Michael “Shroud” Grzesiek is the latest renowned streamer to make the move to Microsoft’s Mixer streaming platform.
The full-time streamer announced his switch from Amazon-owned streaming service Twitch to Mixer on Thursday, October 24, with a small clip uploaded to Twitter.
— Michael Grzesiek (@shroud) October 24, 2019
After joining Twitch in November 2012, Shroud eventually became one of the most popular streamers on the platform. In the past 365 days, Shroud recorded 81,389,686 hours watched with an average of 30,248 concurrent viewers. The 25-year-old had 7,069,584 followers on the platform at the time of his departure.
The majority of Shroud’s streaming time in 2019 has been dedicated to World of Warcraft and Apex Legends, but with the release of Call of Duty: Modern Warfare, Shroud streamed the new first-person shooter game on Mixer.
What an incredible first stream on @WatchMixer. Mind blown by the support of both mine and Mixers communities. You guys made this such an easy transition, excited for the future! <3
— Michael Grzesiek (@shroud) October 25, 2019
Shroud isn’t the first notable Twitch streamer to make a move to Mixer in 2019.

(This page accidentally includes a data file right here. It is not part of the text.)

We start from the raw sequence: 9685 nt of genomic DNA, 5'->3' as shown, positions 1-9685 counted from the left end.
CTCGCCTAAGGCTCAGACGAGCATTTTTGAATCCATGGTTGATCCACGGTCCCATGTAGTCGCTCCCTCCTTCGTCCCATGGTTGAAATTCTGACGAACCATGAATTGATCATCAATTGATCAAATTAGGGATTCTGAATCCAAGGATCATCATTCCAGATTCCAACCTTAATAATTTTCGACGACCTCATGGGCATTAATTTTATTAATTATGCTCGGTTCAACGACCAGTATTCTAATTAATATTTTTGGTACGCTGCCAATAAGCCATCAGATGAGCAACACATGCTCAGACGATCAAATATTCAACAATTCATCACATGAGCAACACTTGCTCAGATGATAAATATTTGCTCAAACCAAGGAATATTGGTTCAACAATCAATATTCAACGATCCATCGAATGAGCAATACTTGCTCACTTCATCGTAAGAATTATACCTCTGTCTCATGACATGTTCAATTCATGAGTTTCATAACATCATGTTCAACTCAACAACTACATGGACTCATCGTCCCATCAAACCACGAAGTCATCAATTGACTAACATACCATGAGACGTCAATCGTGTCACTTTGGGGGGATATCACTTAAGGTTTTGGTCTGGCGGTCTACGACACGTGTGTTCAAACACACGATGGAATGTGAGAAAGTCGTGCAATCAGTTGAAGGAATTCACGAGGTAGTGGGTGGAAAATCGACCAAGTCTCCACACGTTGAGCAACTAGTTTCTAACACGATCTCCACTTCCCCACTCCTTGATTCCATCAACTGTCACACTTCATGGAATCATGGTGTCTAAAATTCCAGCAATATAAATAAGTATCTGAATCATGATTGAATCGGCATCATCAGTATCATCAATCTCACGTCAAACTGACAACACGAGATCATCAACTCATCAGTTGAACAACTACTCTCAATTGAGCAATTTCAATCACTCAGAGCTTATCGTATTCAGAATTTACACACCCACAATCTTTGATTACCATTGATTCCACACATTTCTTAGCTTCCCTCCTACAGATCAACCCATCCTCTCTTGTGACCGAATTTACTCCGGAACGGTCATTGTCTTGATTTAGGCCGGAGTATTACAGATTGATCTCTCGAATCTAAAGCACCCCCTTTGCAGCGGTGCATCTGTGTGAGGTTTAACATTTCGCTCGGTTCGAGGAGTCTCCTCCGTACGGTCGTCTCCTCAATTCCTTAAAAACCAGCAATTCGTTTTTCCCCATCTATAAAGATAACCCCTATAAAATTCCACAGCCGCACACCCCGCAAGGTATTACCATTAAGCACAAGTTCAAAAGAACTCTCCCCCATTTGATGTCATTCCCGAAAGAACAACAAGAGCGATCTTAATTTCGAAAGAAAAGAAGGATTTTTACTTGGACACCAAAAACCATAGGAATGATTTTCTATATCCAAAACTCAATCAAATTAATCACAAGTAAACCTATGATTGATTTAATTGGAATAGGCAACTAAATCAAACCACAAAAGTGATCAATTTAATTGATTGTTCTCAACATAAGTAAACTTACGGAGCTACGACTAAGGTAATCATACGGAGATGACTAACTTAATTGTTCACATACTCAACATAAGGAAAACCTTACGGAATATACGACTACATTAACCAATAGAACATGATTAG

Tyler “Ninja” Blevins, a professional battle royale player and streamer, shook up the streaming industry when he announced that he would be joining Mixer on August 1.
In the short time that Ninja has been streaming on Mixer, he has recorded 7,190,544 hours watched and a total of 2,493,744 followers on the platform.
However, streaming statistics site TwitchTracker shows that although Ninja now streams for longer per session (7.8 hours vs. 6 hours), his mean average concurrent viewers have dropped to 14,729 at Mixer, against 37,702 from Ninja’s last full month on Twitch (July).
The statistics indicate that Shroud, too, is likely to suffer from reduced viewership at his new, exclusive streaming destination.
With a concurrent viewer base that is 30 times smaller than that of Twitch, Mixer will need to continue to make significant acquisitions if they wish to bridge the gap.
Jake founded Level Push in 2019 and is committed to covering all aspects of gaming. He started playing competitive League of Legends and Call of Duty in 2010. As an economics graduate, Jake is uniquely positioned to provide business and industry insights.